Small businesses are not finding it any easier to get loans, according to the latest quarterly survey by the National Federation of Independent Businesses. Almost two-thirds of respondents in the Eighth Federal Reserve District said that loan availability was about the same in the third quarter of 1992 as it had been for the previous three months. About one-third said obtaining a loan was more difficult. More than 60 percent of respondents expect conditions in the first quarter of 1993 to remain unchanged; 30 percent expect conditions to be tighter.
A personal computer and modem are all you need to access a free, on-line information service that offers up-to-the-minute economic data. The economic database, called FRED® (Federal Reserve Economic Data), is maintained by the Federal Reserve Bank of St. Louis and contains more than 300 daily, weekly, monthly and quarterly data series, including
Some series go back as far as 1913. FRED allows you to browse through the data, print from the screen or download the data onto a diskette. Special "update" files have been created that allow you to download only the most recent data in a series instead of the entire historical file. FRED is available 24 hours a day, seven days a week. The service is free—you pay only for the telephone call. To access FRED through a modem, dial (314) 621-1824. For more information, call Tom Pollmann at (314) 444-8562.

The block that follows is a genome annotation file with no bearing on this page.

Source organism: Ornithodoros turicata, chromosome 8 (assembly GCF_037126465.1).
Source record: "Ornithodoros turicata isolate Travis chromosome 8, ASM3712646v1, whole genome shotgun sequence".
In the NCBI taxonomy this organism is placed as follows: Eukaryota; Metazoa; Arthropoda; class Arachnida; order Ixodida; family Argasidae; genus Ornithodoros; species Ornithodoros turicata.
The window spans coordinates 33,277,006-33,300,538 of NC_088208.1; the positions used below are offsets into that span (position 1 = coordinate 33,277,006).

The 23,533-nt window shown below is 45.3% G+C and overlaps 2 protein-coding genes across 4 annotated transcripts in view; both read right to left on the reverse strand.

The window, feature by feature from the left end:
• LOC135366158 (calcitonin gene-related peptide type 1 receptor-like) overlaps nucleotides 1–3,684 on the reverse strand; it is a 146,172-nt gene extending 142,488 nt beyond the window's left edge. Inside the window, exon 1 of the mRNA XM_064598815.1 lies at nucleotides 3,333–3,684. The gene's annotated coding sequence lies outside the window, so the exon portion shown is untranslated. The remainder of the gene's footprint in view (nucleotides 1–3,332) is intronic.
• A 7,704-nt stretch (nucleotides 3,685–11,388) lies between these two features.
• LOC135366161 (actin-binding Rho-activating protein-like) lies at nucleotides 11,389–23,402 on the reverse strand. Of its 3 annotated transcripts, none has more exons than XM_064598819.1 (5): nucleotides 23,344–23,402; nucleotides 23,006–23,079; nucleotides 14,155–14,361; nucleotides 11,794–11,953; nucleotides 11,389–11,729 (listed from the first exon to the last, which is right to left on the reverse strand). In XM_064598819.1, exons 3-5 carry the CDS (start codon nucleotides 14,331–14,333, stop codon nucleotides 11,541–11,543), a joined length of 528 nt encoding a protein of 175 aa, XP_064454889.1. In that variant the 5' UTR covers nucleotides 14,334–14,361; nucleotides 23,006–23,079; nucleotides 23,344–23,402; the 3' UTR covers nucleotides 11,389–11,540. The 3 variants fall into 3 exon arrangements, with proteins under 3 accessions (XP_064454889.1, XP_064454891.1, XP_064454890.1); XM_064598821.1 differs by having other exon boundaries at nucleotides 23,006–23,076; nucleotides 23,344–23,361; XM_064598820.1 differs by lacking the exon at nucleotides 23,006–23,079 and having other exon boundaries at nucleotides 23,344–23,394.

Parameters for your communication software should be set to no parity, word length = 8 bits, 1 stop bit and the fastest baud rate your modem supports: 300, 1200, 2400 or 9600 (v.32) bps.
Robert H. Quenon, mining consultant and past chairman of Peabody Holding Co. Inc., was named chairman of the board of directors of the Federal Reserve Bank of St. Louis, effective Jan. 1, 1993. Quenon succeeds H. Edwin Trusheim, chairman of General American Life Insurance Co., who retired on Dec. 31, 1992, after having served six years.
Janet M. Weakley, owner and president of Janet McAfee Inc., a St. Louis real estate company, was named deputy chairman, succeeding Quenon.
One of the main provisions of the controversial FDIC Improvement Act—the mandate for regulators to examine financial institutions at least annually—is a good one, according to St. Louis Fed economist R. Alton Gilbert. In an upcoming article in the Bank's Review, Gilbert finds that such examinations help bank supervisors constrain the behavior of problem banks and reduce the Bank Insurance Fund's losses. To obtain a copy of the Review, call Debbie Dawe at (314) 444-8809.
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Fed in Print: An index of the economic research conducted by the Fed.